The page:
Historically, our economy has evolved through multiple stages: ranching, trading in hides and lumber, military activities, fishing, canning, shipbuilding, and international trade. All have had their impact on the community, and each one, to a greater or lesser extent, has been dependent on the fact that we are located adjacent to one of the world’s great ports.

Each economic era brought new demographic elements to the community. Originally populated by Spanish and Mexican ranching families, the advent of military activities and large fishing and shipbuilding industries brought new immigrants from around the country and around the world. Today, San Pedro is truly an ethnic melting pot with many residents tracing their heritage to Spanish, Mexican, Italian, Slavic, Japanese, Norwegian Swedish and other immigrants. The blend of traditions, ideas and cultures that derives from that mix has given San Pedro a flavor all its own, and an energy and open-mindedness that’s seldom found in more homogenous communities.

Technological change has also had a major effect on San Pedro. Ships have gone from sail, to steam, to diesel power, and have grown from small schooners to megaships. That has enabled the pace of international trade and activity at our port to increase exponentially and, with the advent of containerization, automation has made it possible to handle enormous volumes of cargo. The downside has been that automation brought with it the negative effects of fewer local jobs and the added pollution produced by diesel-powered ships, trains, trucks and cargo handling equipment.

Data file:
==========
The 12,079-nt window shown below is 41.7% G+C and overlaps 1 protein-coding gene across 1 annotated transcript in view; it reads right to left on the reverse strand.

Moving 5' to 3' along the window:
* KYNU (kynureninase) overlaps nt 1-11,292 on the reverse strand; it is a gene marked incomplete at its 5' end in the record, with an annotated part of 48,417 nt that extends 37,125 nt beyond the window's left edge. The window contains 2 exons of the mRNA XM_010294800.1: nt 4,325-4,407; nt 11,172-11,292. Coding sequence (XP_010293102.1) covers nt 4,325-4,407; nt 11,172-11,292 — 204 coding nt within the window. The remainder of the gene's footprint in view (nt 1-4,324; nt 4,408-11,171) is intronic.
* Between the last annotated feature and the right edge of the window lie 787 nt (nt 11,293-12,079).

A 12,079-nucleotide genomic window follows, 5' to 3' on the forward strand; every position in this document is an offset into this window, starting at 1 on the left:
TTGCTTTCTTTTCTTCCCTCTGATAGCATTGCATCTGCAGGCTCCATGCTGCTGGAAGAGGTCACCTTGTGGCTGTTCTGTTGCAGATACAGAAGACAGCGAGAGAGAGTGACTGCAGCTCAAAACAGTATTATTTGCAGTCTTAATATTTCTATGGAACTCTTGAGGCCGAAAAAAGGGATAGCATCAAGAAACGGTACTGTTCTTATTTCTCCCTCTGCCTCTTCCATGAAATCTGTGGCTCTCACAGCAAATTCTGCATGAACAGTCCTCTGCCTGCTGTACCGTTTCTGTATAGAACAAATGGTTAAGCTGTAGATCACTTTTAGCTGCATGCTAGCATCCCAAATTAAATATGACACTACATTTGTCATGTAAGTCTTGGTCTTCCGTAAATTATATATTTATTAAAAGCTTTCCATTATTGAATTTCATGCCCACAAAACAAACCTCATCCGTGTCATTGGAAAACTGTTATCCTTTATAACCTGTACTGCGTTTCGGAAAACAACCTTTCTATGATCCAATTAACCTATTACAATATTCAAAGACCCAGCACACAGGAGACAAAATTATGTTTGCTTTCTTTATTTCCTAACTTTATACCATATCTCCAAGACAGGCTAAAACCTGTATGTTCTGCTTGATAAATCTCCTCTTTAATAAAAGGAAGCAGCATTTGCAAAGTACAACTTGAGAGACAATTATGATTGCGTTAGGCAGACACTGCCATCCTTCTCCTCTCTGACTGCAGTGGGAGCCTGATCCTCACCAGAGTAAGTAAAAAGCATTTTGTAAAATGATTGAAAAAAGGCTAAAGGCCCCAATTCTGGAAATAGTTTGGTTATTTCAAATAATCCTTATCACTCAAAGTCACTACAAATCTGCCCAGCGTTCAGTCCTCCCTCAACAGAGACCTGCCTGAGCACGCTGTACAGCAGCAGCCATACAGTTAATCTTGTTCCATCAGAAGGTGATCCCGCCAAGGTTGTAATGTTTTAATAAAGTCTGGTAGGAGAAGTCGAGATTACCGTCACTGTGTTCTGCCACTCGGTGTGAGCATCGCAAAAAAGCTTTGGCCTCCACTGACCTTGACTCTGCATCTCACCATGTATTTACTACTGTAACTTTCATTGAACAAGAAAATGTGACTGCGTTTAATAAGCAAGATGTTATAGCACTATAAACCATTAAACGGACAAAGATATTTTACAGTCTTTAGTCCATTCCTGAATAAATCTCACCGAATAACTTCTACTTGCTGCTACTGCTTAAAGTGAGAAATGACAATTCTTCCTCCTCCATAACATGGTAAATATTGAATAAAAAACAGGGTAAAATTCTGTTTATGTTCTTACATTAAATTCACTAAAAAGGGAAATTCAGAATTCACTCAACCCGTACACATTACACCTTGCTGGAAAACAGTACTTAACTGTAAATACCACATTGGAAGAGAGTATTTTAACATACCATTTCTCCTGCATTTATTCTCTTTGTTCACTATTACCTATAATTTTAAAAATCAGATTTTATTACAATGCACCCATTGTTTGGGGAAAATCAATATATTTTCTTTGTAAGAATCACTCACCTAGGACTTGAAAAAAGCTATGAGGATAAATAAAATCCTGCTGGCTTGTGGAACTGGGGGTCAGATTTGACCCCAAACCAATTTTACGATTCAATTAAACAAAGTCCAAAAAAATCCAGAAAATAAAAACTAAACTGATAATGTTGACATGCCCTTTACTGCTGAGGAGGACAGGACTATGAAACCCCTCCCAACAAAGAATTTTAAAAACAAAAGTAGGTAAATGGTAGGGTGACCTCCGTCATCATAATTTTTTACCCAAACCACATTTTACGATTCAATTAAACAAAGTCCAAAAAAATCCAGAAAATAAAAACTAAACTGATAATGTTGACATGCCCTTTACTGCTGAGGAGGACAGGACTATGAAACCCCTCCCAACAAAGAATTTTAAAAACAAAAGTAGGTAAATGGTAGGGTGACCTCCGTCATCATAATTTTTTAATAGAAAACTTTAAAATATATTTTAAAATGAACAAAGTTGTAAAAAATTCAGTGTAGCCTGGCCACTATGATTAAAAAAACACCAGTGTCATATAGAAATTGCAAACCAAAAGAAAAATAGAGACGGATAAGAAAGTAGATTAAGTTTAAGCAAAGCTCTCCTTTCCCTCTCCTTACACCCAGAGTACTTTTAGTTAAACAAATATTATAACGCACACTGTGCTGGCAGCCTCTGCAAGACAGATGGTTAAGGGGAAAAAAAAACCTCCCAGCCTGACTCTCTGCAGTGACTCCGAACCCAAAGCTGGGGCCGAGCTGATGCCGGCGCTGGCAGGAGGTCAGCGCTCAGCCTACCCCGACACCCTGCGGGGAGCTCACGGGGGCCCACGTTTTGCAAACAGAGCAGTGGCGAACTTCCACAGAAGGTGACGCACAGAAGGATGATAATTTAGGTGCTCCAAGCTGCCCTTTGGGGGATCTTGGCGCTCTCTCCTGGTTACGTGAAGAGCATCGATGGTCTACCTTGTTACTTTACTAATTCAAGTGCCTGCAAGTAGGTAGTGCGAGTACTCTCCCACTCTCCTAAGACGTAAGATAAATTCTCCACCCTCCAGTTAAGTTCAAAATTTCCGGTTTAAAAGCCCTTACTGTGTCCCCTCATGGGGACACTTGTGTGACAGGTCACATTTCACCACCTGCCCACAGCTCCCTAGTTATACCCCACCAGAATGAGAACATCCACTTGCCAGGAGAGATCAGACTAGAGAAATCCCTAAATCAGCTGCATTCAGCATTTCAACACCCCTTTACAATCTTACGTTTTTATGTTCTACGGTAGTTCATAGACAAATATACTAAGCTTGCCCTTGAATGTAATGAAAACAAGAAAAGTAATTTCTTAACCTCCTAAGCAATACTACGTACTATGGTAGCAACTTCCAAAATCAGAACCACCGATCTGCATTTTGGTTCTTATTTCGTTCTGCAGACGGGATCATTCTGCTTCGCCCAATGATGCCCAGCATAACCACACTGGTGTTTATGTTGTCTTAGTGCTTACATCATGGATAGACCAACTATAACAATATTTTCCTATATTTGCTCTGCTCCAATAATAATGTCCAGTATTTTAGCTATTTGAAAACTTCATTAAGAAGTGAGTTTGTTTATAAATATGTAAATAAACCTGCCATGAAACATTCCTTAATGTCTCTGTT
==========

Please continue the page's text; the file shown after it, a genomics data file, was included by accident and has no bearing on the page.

Looking to the future, San Pedro will continue to evolve economically, environmentally and socially. To become sustainable in all three areas will require the creation of a new, well-paid local job base and the elimination of the negative environmental effects produced by the large industrial port. Knowing that, port management and the community have come together on several sustainability initiatives primarily centered on diversification of port-related activity.